Play on social rights theme toast of youth festivalFebruary 16th, 2009 - 7:06 pm ICT by IANS
New Delhi, Feb 16 (IANS) The play opened with the theme of vulnerabilities and the situation was that of a truck driver negotiating with a sex worker, but on one condition - that he will not use a condom. The scene froze there and was then opened to the audience for discussion.
On the second day of the two-day national youth festival Monday, the magnet theatre by a group of youngsters, called for some active audience participation on rights, HIV and other vulnerability issues - and, as expected, generated a lot of interest.
“The play was awesome. Instead of just sitting there and watching others perform on a script that was already prepared, there we were, giving our opinion on what we thought should be the turn of events,” said Akshita Jain, a Delhi University student taking part in the festival.
“Not only did that get us, the audience, more involved in the play, but also encouraged a healthy discussion on themes like sexuality, HIV and rights which otherwise becomes a little tedious when done inside a boardroom.”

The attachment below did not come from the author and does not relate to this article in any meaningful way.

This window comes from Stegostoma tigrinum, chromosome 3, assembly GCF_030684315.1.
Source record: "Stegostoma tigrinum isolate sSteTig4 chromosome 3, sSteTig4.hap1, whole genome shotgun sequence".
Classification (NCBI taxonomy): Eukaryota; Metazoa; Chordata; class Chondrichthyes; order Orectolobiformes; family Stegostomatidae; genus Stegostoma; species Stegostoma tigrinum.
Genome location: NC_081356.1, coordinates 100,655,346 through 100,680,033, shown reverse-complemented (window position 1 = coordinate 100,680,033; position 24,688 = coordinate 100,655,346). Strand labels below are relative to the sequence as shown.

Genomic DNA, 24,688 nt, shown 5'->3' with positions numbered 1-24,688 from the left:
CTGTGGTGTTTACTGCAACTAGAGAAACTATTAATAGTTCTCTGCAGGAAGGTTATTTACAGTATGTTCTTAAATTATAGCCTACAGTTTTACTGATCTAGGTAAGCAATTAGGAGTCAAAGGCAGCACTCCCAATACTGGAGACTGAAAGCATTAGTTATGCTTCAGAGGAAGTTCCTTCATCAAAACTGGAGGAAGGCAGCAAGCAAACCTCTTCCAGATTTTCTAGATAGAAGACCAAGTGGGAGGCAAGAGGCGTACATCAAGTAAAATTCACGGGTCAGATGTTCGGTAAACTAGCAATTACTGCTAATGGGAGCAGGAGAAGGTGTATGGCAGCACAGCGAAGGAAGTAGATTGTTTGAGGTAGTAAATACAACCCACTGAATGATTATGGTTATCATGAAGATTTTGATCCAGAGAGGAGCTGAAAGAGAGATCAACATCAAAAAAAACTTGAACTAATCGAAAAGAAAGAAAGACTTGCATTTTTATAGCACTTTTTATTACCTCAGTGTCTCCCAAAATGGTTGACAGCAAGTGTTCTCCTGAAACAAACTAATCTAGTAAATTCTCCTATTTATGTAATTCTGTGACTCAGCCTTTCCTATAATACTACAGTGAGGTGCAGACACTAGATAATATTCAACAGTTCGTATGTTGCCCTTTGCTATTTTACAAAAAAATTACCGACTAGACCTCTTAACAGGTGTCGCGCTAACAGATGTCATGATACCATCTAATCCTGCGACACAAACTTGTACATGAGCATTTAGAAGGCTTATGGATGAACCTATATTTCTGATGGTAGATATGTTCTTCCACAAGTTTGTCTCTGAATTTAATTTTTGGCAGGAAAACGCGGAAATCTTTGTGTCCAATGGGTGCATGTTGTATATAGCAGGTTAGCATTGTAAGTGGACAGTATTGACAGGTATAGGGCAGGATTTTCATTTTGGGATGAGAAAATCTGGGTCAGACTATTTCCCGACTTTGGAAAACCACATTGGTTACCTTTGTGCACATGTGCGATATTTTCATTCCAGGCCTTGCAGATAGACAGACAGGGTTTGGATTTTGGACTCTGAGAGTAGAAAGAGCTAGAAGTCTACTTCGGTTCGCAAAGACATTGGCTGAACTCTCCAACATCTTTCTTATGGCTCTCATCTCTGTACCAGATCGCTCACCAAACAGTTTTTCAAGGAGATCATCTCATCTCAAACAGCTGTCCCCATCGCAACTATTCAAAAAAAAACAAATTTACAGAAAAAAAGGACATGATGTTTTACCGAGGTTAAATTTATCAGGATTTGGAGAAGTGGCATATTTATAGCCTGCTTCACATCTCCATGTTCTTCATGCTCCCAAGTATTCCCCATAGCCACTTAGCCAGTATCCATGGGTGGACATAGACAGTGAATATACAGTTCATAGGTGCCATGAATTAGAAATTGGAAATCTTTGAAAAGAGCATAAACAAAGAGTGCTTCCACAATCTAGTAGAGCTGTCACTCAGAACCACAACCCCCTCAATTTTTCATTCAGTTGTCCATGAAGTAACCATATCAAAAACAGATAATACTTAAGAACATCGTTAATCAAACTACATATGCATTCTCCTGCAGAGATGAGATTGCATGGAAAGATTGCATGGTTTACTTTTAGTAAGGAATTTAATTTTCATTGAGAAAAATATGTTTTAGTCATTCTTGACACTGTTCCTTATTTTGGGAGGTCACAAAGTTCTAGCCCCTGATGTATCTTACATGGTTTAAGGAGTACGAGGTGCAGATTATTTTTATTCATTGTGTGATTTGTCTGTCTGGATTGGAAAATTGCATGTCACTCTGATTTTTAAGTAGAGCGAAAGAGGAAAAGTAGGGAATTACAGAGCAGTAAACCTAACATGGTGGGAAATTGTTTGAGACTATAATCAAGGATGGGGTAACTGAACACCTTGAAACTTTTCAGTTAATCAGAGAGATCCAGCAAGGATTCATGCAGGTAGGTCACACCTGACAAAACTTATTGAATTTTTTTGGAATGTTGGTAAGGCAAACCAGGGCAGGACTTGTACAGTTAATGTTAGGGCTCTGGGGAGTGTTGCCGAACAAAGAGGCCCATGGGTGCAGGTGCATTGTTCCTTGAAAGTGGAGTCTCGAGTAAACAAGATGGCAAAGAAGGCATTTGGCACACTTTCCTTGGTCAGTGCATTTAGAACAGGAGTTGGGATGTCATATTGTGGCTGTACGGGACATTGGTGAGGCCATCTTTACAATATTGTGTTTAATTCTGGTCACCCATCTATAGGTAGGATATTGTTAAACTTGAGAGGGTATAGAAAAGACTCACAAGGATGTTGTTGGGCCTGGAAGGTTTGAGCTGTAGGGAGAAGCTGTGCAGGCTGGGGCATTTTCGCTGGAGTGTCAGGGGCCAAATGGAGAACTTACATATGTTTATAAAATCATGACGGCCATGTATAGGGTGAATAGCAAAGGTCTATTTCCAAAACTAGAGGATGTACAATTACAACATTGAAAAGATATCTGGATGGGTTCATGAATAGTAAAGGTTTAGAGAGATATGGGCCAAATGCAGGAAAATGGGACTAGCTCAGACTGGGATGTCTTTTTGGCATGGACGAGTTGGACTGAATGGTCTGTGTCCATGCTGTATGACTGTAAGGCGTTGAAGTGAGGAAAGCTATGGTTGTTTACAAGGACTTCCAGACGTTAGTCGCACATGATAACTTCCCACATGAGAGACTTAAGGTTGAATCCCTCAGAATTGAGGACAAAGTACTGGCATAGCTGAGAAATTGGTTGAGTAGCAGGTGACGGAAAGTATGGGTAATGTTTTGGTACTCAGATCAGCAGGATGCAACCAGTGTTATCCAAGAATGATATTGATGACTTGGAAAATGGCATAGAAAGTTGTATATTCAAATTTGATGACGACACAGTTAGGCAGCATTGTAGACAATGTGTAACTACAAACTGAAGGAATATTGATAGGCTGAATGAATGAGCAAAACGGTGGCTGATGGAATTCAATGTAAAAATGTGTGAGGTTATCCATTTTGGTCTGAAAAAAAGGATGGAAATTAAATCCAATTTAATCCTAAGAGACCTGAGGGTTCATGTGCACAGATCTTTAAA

Thus, while the actors left the scene at the climax, the audience gave their opinion on what should be the next move - some said that sex worker should not oblige without the usage of a condom as she may pose serious health hazard to herself, while others suggested that there should be better awareness programmes for truck drivers.
More than 600 youth and members of communities at risk of getting HIV, like sex workers and truck drivers, came together in the festival to celebrate sexuality and engage in a dialogue on how to tackle different challenges.
Using various mediums like art, music, theatre and dance, the festival provided a platform to the young men and women as well as the vulnerable groups to bring forth their experience-based opinion on different issues and form a network so as to solve some of the problems together.
Akram Pasha, a male sex worker from Mysore, who also participated in the festival said: “It’s important that we keep having festivals and programmes like these so that vulnerable groups like all of us - sex workers, truck drivers and the youth - are in a constant dialogue, helping and supporting each other since we all have the same challenges”.
Another participant, Laila Gouthami of Warrangal in Andhra Pradesh added: “The strong presence of representatives from organisations of sexual minorities, made this festival extremely meaningful to us. Such national events will help us to clarify the many myths and misconceptions about sexual minorities”.
Organised by the Centre for Human Progress (CHP) and YP Foundation, a youth network working on social issues for the last six years, people from 15 states across the country participated in the festival.
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